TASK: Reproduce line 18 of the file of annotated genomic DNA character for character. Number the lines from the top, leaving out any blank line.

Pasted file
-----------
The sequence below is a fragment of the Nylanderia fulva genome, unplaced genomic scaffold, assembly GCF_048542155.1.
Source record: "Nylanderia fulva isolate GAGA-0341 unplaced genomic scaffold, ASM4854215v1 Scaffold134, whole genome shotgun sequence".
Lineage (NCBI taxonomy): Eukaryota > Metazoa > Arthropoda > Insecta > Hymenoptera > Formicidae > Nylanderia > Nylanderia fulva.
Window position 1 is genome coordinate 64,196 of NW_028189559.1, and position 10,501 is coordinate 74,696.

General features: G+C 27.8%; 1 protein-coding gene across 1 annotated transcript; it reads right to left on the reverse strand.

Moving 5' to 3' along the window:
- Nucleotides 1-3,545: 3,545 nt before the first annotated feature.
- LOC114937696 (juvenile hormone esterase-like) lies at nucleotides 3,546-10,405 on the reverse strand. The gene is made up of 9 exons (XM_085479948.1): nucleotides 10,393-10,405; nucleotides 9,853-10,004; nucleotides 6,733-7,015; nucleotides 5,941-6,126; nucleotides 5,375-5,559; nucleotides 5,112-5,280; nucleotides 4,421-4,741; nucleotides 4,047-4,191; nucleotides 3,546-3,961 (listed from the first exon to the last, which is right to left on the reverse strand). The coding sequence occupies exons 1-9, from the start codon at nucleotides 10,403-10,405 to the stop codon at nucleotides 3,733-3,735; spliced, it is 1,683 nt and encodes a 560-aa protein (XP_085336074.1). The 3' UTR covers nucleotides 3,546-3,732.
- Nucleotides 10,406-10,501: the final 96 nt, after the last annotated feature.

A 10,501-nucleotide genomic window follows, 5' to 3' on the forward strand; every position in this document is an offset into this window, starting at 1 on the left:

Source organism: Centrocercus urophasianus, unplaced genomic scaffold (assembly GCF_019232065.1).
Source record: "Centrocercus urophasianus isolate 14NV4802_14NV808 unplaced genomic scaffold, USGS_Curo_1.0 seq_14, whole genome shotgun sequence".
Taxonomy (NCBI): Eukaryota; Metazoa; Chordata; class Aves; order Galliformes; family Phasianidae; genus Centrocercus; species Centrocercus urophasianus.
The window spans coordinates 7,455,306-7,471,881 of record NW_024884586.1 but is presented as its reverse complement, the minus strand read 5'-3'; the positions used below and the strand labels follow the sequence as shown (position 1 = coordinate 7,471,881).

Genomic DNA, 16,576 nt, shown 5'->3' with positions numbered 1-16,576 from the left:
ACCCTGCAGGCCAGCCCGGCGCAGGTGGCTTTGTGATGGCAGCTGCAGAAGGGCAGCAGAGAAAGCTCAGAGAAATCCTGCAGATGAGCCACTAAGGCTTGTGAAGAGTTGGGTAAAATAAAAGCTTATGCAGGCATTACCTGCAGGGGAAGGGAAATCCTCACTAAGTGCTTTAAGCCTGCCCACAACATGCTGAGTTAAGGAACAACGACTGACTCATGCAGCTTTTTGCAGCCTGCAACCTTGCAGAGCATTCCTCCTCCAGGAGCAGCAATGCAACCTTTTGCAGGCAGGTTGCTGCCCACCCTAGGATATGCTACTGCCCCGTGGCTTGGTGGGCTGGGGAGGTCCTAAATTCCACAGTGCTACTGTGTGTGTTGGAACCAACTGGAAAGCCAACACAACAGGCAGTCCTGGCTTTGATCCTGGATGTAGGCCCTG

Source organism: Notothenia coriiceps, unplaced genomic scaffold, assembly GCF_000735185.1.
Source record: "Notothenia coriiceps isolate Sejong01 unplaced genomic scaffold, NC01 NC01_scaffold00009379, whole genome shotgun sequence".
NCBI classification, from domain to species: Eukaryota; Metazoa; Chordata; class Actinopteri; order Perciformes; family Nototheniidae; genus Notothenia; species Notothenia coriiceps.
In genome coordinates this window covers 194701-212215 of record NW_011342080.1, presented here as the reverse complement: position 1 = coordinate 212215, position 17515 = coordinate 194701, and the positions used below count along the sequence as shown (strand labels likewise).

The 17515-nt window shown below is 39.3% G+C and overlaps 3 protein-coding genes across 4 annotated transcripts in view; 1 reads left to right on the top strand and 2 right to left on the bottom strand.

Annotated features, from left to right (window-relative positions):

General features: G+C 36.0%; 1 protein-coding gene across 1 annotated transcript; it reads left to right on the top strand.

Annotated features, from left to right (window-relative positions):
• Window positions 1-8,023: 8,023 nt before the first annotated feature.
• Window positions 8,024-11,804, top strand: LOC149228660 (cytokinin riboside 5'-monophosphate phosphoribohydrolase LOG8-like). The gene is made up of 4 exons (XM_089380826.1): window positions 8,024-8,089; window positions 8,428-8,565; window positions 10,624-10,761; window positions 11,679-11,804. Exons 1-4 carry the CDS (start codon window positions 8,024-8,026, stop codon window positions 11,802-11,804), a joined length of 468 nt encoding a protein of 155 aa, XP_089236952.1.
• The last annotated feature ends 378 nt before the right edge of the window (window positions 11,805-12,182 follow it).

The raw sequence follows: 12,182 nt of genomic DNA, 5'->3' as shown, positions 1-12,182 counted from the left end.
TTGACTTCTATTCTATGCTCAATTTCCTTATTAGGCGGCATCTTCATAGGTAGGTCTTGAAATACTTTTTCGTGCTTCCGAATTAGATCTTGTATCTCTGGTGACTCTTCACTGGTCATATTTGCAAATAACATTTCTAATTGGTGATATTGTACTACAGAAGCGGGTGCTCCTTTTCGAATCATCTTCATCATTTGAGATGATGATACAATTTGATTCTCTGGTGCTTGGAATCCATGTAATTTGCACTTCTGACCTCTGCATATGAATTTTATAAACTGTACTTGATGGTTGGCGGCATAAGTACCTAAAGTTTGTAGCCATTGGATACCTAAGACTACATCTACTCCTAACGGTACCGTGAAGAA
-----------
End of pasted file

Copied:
Source record: "Notothenia coriiceps isolate Sejong01 unplaced genomic scaffold, NC01 NC01_scaffold00009379, whole genome shotgun sequence".